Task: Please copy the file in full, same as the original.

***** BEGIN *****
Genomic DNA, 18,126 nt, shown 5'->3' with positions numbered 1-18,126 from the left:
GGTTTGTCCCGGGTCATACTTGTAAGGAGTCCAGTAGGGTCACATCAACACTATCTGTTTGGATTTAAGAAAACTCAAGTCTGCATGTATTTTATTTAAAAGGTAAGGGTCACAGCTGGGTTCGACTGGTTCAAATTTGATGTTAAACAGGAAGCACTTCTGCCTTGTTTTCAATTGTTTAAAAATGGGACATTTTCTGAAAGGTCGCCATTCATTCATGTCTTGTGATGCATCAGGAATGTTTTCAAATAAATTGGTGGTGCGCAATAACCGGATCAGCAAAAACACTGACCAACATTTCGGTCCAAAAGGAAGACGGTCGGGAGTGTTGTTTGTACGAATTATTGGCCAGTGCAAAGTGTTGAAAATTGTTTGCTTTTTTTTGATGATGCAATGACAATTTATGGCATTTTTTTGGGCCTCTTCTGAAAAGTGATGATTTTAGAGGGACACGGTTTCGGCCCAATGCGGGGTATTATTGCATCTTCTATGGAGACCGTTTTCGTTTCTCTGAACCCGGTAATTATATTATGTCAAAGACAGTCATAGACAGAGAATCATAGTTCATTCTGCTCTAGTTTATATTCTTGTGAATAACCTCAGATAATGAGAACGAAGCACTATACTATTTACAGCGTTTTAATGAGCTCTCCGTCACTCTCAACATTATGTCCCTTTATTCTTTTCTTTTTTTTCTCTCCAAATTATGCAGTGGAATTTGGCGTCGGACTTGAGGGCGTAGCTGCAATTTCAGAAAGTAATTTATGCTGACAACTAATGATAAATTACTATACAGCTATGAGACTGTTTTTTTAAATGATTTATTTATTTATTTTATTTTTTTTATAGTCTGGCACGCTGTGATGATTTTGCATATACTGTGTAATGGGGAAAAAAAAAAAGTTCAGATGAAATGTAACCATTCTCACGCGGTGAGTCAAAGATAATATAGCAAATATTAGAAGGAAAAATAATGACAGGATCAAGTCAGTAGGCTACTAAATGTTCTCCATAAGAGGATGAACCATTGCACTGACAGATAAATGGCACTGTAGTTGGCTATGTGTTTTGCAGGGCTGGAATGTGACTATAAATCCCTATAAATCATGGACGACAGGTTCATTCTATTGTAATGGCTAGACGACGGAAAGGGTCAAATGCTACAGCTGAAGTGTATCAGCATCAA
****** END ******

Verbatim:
Genomic DNA, 18,126 nt, shown 5'->3' with positions numbered 1-18,126 from the left:
GGTTTGTCCCGGGTCATACTTGTAAGGAGTCCAGTAGGGTCACATCAACACTATCTGTTTGGATTTAAGAAAACTCAAGTCTGCATGTATTTTATTTAAAAGGTAAGGGTCACAGCTGGGTTCGACTGGTTCAAATTTGATGTTAAACAGGAAGCACTTCTGCCTTGTTTTCAATTGTTTAAAAATGGGACATTTTCTGAAAGGTCGCCATTCATTCATGTCTTGTGATGCATCAGGAATGTTTTCAAATAAATTGGTGGTGCGCAATAACCGGATCAGCAAAAACACTGACCAACATTTCGGTCCAAAAGGAAGACGGTCGGGAGTGTTGTTTGTACGAATTATTGGCCAGTGCAAAGTGTTGAAAATTGTTTGCTTTTTTTTGATGATGCAATGACAATTTATGGCATTTTTTTGGGCCTCTTCTGAAAAGTGATGATTTTAGAGGGACACGGTTTCGGCCCAATGCGGGGTATTATTGCATCTTCTATGGAGACCGTTTTCGTTTCTCTGAACCCGGTAATTATATTATGTCAAAGACAGTCATAGACAGAGAATCATAGTTCATTCTGCTCTAGTTTATATTCTTGTGAATAACCTCAGATAATGAGAACGAAGCACTATACTATTTACAGCGTTTTAATGAGCTCTCCGTCACTCTCAACATTATGTCCCTTTATTCTTTTCTTTTTTTTCTCTCCAAATTATGCAGTGGAATTTGGCGTCGGACTTGAGGGCGTAGCTGCAATTTCAGAAAGTAATTTATGCTGACAACTAATGATAAATTACTATACAGCTATGAGACTGTTTTTTTAAATGATTTATTTATTTATTTTATTTTTTTTATAGTCTGGCACGCTGTGATGATTTTGCATATACTGTGTAATGGGGAAAAAAAAAAAGTTCAGATGAAATGTAACCATTCTCACGCGGTGAGTCAAAGATAATATAGCAAATATTAGAAGGAAAAATAATGACAGGATCAAGTCAGTAGGCTACTAAATGTTCTCCATAAGAGGATGAACCATTGCACTGACAGATAAATGGCACTGTAGTTGGCTATGTGTTTTGCAGGGCTGGAATGTGACTATAAATCCCTATAAATCATGGACGACAGGTTCATTCTATTGTAATGGCTAGACGACGGAAAGGGTCAAATGCTACAGCTGAAGTGTATCAGCATCAA